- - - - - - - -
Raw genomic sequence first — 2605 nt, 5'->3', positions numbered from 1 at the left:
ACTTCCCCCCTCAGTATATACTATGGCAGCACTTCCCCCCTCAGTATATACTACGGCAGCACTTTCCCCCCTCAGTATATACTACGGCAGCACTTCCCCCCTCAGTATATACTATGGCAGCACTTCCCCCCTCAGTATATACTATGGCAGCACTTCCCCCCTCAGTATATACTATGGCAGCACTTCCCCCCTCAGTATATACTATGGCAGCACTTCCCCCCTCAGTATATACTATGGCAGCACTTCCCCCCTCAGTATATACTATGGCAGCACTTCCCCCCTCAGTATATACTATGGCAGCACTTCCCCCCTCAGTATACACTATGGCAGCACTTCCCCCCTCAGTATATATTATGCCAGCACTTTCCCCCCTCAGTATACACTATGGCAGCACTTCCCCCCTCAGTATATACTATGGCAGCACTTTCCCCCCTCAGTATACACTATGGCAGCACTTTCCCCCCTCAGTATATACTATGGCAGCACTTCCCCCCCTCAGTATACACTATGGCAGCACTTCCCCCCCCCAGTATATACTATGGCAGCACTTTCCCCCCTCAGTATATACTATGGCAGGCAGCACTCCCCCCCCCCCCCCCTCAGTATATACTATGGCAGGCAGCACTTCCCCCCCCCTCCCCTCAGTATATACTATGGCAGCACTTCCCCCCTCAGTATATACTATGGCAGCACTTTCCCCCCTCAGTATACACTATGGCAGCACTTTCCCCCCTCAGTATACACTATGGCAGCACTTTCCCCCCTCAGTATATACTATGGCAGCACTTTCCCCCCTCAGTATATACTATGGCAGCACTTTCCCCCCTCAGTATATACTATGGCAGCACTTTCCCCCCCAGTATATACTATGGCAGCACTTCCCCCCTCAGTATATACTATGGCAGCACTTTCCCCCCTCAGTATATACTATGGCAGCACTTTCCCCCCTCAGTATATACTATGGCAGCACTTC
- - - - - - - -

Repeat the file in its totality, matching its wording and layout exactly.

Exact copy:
Raw genomic sequence first — 2605 nt, 5'->3', positions numbered from 1 at the left:
ACTTCCCCCCTCAGTATATACTATGGCAGCACTTCCCCCCTCAGTATATACTACGGCAGCACTTTCCCCCCTCAGTATATACTACGGCAGCACTTCCCCCCTCAGTATATACTATGGCAGCACTTCCCCCCTCAGTATATACTATGGCAGCACTTCCCCCCTCAGTATATACTATGGCAGCACTTCCCCCCTCAGTATATACTATGGCAGCACTTCCCCCCTCAGTATATACTATGGCAGCACTTCCCCCCTCAGTATATACTATGGCAGCACTTCCCCCCTCAGTATATACTATGGCAGCACTTCCCCCCTCAGTATACACTATGGCAGCACTTCCCCCCTCAGTATATATTATGCCAGCACTTTCCCCCCTCAGTATACACTATGGCAGCACTTCCCCCCTCAGTATATACTATGGCAGCACTTTCCCCCCTCAGTATACACTATGGCAGCACTTTCCCCCCTCAGTATATACTATGGCAGCACTTCCCCCCCTCAGTATACACTATGGCAGCACTTCCCCCCCCCAGTATATACTATGGCAGCACTTTCCCCCCTCAGTATATACTATGGCAGGCAGCACTCCCCCCCCCCCCCCCTCAGTATATACTATGGCAGGCAGCACTTCCCCCCCCCTCCCCTCAGTATATACTATGGCAGCACTTCCCCCCTCAGTATATACTATGGCAGCACTTTCCCCCCTCAGTATACACTATGGCAGCACTTTCCCCCCTCAGTATACACTATGGCAGCACTTTCCCCCCTCAGTATATACTATGGCAGCACTTTCCCCCCTCAGTATATACTATGGCAGCACTTTCCCCCCTCAGTATATACTATGGCAGCACTTTCCCCCCCAGTATATACTATGGCAGCACTTCCCCCCTCAGTATATACTATGGCAGCACTTTCCCCCCTCAGTATATACTATGGCAGCACTTTCCCCCCTCAGTATATACTATGGCAGCACTTC